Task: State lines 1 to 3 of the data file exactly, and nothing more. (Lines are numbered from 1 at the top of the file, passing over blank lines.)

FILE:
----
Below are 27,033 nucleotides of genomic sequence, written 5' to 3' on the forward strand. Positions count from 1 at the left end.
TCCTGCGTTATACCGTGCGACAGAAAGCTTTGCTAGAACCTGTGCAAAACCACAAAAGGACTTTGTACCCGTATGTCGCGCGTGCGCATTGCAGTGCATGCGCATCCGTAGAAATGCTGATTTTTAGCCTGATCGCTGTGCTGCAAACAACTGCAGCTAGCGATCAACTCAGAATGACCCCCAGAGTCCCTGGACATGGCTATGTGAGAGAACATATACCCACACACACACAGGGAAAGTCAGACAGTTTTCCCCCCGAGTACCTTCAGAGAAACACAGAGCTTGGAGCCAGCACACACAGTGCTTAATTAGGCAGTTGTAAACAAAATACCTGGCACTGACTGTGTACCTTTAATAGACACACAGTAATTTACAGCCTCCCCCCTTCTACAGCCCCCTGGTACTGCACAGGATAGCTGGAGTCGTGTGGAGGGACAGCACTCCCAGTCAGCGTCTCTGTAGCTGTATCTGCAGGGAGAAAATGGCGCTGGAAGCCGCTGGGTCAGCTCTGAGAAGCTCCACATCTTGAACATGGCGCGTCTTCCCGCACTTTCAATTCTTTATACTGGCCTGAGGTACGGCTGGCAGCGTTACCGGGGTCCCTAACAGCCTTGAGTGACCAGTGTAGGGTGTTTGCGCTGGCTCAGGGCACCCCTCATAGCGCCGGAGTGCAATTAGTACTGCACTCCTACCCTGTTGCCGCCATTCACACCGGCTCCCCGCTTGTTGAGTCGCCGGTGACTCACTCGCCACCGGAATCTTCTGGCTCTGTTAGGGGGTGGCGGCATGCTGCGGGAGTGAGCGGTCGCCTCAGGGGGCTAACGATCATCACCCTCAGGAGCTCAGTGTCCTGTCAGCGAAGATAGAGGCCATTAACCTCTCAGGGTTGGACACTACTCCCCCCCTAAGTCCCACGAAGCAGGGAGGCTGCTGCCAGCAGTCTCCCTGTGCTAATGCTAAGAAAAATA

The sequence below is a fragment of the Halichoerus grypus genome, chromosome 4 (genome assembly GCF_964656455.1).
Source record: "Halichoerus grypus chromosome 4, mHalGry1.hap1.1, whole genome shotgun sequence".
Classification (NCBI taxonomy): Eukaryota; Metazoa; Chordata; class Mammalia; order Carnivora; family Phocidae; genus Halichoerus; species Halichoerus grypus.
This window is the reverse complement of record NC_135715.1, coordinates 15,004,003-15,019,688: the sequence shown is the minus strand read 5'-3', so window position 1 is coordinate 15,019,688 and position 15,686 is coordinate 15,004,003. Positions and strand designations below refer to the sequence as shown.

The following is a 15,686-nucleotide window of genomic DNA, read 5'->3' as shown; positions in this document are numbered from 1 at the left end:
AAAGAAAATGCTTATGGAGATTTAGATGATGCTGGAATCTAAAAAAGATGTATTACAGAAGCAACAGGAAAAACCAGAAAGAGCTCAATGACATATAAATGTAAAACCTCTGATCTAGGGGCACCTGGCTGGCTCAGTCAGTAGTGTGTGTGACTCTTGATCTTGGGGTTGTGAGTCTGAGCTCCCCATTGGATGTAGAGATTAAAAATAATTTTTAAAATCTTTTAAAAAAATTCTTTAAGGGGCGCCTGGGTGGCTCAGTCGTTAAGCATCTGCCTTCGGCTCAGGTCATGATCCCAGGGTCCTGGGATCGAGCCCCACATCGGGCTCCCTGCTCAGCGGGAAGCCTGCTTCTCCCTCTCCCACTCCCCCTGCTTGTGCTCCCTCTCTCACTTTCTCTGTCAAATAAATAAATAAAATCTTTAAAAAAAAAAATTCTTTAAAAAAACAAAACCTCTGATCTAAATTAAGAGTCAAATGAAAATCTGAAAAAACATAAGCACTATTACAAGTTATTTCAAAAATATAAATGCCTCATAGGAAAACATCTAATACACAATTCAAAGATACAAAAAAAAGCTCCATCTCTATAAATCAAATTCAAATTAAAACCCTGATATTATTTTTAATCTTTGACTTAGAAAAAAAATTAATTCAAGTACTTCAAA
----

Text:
Below are 27,033 nucleotides of genomic sequence, written 5' to 3' on the forward strand. Positions count from 1 at the left end.
TCCTGCGTTATACCGTGCGACAGAAAGCTTTGCTAGAACCTGTGCAAAACCACAAAAGGACTTTGTACCCGTATGTCGCGCGTGCGCATTGCAGTGCATGCGCATCCGTAGAAATGCTGATTTTTAGCCTGATCGCTGTGCTGCAAACAACTGCAGCTAGCGATCAACTCAGAATGACCCCCAGAGTCCCTGGACATGGCTATGTGAGAGAACATATACCCACACACACACAGGGAAAGTCAGACAGTTTTCCCCCCGAGTACCTTCAGAGAAACACAGAGCTTGGAGCCAGCACACACAGTGCTTAATTAGGCAGTTGTAAACAAAATACCTGGCACTGACTGTGTACCTTTAATAGACACACAGTAATTTACAGCCTCCCCCCTTCTACAGCCCCCTGGTACTGCACAGGATAGCTGGAGTCGTGTGGAGGGACAGCACTCCCAGTCAGCGTCTCTGTAGCTGTATCTGCAGGGAGAAAATGGCGCTGGAAGCCGCTGGGTCAGCTCTGAGAAGCTCCACATCTTGAACATGGCGCGTCTTCCCGCACTTTCAATTCTTTATACTGGCCTGAGGTACGGCTGGCAGCGTTACCGGGGTCCCTAACAGCCTTGAGTGACCAGTGTAGGGTGTTTGCGCTGGCTCAGGGCACCCCTCATAGCGCCGGAGTGCAATTAGTACTGCACTCCTACCCTGTTGCCGCCATTCACACCGGCTCCCCGCTTGTTGAGTCGCCGGTGACTCACTCGCCACCGGAATCTTCTGGCTCTGTTAGGGGGTGGCGGCATGCTGCGGGAGTGAGCGGTCGCCTCAGGGGGCTAACGATCATCACCCTCAGGAGCTCAGTGTCCTGTCAGCGAAGATAGAGGCCATTAACCTCTCAGGGTTGGACACTACTCCCCCCCTAAGTCCCACGAAGCAGGGAGGCTGCTGCCAGCAGTCTCCCTGTGCTAATGCTAAGAAAAATA

The sequence below is a fragment of the Halichoerus grypus genome, chromosome 4 (genome assembly GCF_964656455.1).